30 And all the city was disturbed; and the people ran together, seized Paul, and dragged him out of the temple; and immediately the doors were shut. 31 Now as they were seeking to kill him, news came to the commander of the garrison that all Jerusalem was in an uproar. 32 He immediately took soldiers and centurions, and ran down to them. And when they saw the commander and the soldiers, they stopped beating Paul.

  1. Quite the disturbance! They (1) seized Paul, (2) shut the temple door, and (3) sought to kill him. To say it another way, they grabbed Paul for potentially bringing in Gentiles, shut the door so that no other Gentiles could get in, and proceeded to carry out the death sentence (no judge or jury required!). This was mob violence at its worst, and Paul took the brunt of it in his body.
  2. The only thing that stopped the Jews from beating Paul to death at the time was the appearance of the Roman “commander” IOW, Paul’s arrest by the Romans saved his life! The Roman commander may not have sang out, “Here I come to save the day!” but that was essentially what he did!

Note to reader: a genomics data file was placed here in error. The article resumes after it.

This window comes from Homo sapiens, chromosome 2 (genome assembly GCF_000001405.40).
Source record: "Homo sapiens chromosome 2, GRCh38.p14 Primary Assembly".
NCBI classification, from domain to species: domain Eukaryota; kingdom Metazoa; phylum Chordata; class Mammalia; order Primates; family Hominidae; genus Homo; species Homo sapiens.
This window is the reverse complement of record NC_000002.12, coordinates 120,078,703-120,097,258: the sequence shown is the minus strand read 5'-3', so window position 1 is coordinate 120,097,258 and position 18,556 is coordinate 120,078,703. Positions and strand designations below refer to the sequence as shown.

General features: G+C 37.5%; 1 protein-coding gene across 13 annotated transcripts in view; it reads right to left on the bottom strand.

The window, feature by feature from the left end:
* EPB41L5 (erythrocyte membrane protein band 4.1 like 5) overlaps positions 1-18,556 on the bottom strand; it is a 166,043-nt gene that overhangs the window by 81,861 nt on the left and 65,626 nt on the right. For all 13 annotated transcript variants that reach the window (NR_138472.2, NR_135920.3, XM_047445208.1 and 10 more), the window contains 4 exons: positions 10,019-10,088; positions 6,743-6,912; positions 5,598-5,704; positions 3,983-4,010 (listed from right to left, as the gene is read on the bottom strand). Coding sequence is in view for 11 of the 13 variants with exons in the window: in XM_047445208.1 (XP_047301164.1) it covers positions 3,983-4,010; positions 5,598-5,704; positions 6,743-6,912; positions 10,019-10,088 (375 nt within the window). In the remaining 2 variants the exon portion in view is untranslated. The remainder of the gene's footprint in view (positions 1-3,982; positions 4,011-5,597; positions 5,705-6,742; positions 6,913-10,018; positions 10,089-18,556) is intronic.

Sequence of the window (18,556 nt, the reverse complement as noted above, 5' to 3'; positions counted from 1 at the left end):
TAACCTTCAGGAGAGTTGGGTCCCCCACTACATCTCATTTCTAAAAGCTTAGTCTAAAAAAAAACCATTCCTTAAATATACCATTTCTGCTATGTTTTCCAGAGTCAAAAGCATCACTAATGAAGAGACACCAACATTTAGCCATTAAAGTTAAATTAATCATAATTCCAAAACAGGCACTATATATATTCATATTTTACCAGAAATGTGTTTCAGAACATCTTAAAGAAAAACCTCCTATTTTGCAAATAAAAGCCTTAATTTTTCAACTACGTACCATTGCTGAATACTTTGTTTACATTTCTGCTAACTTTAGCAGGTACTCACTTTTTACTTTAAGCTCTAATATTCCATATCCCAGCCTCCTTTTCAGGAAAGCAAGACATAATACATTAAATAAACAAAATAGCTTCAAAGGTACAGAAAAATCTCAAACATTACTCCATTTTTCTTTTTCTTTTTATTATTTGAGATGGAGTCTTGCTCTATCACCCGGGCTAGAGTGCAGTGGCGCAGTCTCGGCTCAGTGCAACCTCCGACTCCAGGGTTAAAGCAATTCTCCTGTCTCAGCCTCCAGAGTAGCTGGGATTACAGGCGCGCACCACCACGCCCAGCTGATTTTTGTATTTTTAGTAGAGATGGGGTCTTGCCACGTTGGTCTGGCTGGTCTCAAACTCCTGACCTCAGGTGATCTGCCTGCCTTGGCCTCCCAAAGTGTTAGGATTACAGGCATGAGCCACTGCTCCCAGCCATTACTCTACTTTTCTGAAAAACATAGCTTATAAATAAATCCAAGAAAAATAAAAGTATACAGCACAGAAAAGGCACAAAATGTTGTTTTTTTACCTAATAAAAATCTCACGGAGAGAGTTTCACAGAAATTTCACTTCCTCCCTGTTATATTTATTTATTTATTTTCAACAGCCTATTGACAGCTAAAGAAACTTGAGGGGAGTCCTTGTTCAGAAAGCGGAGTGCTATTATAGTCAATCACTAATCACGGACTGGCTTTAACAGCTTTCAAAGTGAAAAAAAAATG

33 Then the commander came near and took him, and commanded him to be bound with two chains; and he asked who he was and what he had done. 34 And some among the multitude cried one thing and some another. So when he could not ascertain the truth because of the tumult, he commanded him to be taken into the barracks.

  1. The commander chained Paul as a criminal, and tried to figure out the issue. What was it that had caused the commotion and the riot? In the confusion, it couldn’t be done – no answer was given…at least, no consistent answer. Many of the men in the mob didn’t have a clue why they were beating Paul – they just got caught up in the violence.